The Lake House
Directed by Alejandro Agresti. Starring Keanu Reeves, Sandra Bullock, and Christopher Plummer.
Well, I must admit, I’m fond of time-travel romances. I like time travel stories, I like romances, so there you go. I was just trying to think about how many time-travel romance movies I’ve seen, and I thought of five off the top of my head. [How many can you think of? My answers are below.] The time travel — however it is achieved — is always just a way of updating the theme of lovers from mismatched backgrounds, or of lovers separated by circumstance. Seemingly fated to be together, yet kept (or torn) apart.
This movie, in fact, uses Jane Austen’s Persuasion as a reference point, openly drawing the parallels. In what I think is my favorite scene in a movie with a number of nice bits, Alex (Reeves) and Kate (Bullock) sit out on a porch one evening, escaping a party for her that she doesn’t want. He asks her if she’s read Persuasion, and what it’s about. They have a long, very natural conversation, with many emotional pivot points. What I admired about the way this was done is that it was all in one take, a two-shot of both actors, letting them act and react to each other over the course of a few minutes. If the actors come up with the goods in a take like this, which both of them do, hooray for not cutting up the take.
The scene continues after that, with a moonlight dance. A romantic song starts playing in the house, and he asks her if she knows it. She says yes, and they begin to dance. I was very surprised to hear the song they chose for this, since it was a Paul McCartney song. The funny thing about it is that it
blows the continuity. The movie goes to great lengths to explain that Alex lives in 2004, and this night is told both a flashback for Kate (who is living in 2006), and present-day for Alex. The problem with the song is that it was released in September 2005. It didn’t exist yet! However, I must say that the sentiment expressed in the song’s music and lyrics exactly fit this particular scene, and the scene’s place in the movie’s story. I can see how they decided that was the right song to use, even with the anachronism.
The movie gets into a little trouble at the end, which is where time travel stories can tend to go haywire. You have to decide whether you’re doing the paradox thing, and how it works to be changing “history,” such as the movie has unfolded so far. Is the movie playing fair by its own rules? It is true that there are earlier scenes that establish all the precedents they need to get away with the ending, but it still seemed a little fishy to me. The more I thought about it, the more problems I noticed in it. Best to not think about it too much, although it’s the kind of movie that will obviously disappoint and/or enrage serious fans of time travel science fiction. They’re completely not the audience for this, though.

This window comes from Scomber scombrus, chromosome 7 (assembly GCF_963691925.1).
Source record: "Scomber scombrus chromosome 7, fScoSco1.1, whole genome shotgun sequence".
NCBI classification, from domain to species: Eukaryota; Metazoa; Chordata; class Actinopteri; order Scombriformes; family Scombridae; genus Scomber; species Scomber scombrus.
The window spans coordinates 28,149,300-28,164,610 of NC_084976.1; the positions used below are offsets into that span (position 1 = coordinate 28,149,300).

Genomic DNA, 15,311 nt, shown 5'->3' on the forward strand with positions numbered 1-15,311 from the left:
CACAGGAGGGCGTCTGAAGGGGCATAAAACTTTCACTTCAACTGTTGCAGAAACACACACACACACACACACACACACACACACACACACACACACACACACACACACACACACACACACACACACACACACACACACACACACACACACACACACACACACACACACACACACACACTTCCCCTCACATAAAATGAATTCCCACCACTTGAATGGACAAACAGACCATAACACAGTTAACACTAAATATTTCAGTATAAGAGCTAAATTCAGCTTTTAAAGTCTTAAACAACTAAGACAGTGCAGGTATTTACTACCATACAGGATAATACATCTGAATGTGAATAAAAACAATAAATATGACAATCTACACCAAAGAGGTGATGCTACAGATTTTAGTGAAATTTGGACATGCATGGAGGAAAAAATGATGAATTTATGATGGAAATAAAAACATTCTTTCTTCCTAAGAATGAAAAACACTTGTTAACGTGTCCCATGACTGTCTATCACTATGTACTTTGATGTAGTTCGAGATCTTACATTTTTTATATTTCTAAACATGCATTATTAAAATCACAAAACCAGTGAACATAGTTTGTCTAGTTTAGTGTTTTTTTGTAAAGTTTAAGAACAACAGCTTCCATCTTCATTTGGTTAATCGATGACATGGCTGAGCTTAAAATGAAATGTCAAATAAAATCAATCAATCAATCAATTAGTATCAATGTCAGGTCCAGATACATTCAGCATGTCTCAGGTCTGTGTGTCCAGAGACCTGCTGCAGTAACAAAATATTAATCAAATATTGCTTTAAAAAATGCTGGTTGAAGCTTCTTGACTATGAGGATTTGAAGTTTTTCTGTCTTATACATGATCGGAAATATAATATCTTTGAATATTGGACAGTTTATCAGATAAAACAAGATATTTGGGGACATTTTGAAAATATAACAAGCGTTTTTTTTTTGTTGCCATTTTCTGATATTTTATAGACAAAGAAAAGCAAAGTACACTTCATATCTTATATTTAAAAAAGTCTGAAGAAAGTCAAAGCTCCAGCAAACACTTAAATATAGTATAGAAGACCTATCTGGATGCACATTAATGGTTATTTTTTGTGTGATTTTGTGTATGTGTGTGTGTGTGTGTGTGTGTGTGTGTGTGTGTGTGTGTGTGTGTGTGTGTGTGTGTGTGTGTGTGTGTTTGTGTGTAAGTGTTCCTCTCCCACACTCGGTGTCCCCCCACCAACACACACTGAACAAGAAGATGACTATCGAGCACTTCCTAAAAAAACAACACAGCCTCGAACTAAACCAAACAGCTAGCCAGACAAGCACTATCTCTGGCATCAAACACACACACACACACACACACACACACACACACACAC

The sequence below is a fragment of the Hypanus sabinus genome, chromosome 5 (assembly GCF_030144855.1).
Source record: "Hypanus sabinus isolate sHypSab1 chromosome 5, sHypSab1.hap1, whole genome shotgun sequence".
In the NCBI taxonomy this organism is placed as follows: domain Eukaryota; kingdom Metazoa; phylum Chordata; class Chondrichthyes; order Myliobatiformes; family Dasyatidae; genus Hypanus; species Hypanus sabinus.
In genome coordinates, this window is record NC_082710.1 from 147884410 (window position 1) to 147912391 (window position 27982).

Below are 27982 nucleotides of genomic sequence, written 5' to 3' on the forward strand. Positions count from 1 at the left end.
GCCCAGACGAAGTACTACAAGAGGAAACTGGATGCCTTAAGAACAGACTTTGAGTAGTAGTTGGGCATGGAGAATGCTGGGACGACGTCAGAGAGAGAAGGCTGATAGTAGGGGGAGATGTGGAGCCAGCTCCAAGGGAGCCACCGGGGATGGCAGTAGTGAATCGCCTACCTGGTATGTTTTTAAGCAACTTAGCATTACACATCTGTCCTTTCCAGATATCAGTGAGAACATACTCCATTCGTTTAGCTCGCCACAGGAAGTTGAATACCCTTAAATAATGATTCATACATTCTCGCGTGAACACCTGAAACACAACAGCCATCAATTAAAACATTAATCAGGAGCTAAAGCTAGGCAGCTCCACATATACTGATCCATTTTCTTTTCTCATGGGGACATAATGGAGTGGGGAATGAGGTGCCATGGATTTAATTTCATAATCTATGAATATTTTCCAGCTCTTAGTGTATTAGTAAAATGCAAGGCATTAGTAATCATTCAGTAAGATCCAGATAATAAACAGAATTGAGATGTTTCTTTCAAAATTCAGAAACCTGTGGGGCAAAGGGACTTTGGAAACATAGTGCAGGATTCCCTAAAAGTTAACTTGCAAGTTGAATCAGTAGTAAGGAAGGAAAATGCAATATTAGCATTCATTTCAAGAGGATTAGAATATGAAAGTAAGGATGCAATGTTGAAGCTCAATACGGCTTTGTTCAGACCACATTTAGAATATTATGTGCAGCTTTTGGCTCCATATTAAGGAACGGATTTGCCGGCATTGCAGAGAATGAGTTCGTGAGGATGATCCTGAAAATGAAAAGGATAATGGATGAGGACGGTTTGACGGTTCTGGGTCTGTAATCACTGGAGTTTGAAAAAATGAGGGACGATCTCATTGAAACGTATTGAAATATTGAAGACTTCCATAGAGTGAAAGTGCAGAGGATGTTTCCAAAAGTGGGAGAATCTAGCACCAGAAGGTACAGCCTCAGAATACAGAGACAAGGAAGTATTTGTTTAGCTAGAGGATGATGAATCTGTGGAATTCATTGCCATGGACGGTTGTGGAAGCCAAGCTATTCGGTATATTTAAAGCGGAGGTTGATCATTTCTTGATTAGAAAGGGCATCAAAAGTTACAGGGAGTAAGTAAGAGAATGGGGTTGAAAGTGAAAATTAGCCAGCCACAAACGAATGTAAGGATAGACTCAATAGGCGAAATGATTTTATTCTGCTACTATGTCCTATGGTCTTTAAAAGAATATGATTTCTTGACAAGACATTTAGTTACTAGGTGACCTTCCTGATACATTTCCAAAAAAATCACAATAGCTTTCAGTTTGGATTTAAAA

Having just worked as a production designer, I ended up staring at the art direction of the movie. It was bursting with color, which I liked. Lots of lovely primaries, along with some subtler palette shifts that are used to help you distinguish which time period you’re in. The seasons change, and time passes, for characters in two different years. Sometimes her colors are warm, and his are cool; sometimes his world is warm and golden and hers is overcast and blue.
I was surprised to see a credit saying that this movie was based on another movie. (The adaptation was written by David Auburn, the author of Proof.) I just looked it up, and the source is a South Korean film called Il Mare or Siworae (2000). I bet that the original would be appealing even to people who really won’t get much out of this remake. Possibly you might want to rent that instead of this, although I would definitely recommend it as a rental.
If you like this sort of thing, that is.
- Time After Time (1979) – Nicholas Meyer writes and directs this story of H.G. Wells (Malcolm MacDowell) and his time machine arriving in then-modern-day San Francisco. After filming, MacDowell married Mary Steenburgen, his love interest in the movie.
- Somewhere in Time (1980) – Jeannot Szwarc directs Christopher Reeve and a radiant Jane Seymour in what I consider a classic. Stylistically a little stiff (Szwarc has more experience as a television director), but beautifully done, with a very imaginative, non-technological means of time travel. Also stars Christopher Plummer.
- The Terminator (1984) – James Cameron writes and directs this superb bit of entertainment, which stars his future wife (and future ex-wife) Linda Hamilton and Michael Biehn. Gutsy filmmaking, mating brawny, balls-out sci-fi action and chick-flick tragic romance.
- Back to the Future Part III (1990) – Bob Zemeckis directs. Mary Steenburgen again, playing the love interest of Doc Brown (Christopher Lloyd). The romance gets a little lost in Zemeckis’s action set pieces, but Lloyd is so sweet and sincere, and clearly having a wonderful time exploring the human heart of what had been a largely cartoonish character in the first two films.
- Kate & Leopold (2001) – Writer-director James Mangold directs romantic comedy veteran Meg Ryan in a sleeper that surprises you with its charms. Most of this charm handsomely radiates from Hugh Jackman, giving a poised, perfect performance in a role that could easily defeat a number of lesser actors and bigger movie stars. I keep catching this on cable and getting sucked in every time.
Honorable mention: 12 Monkeys (1995), Frequency (2000)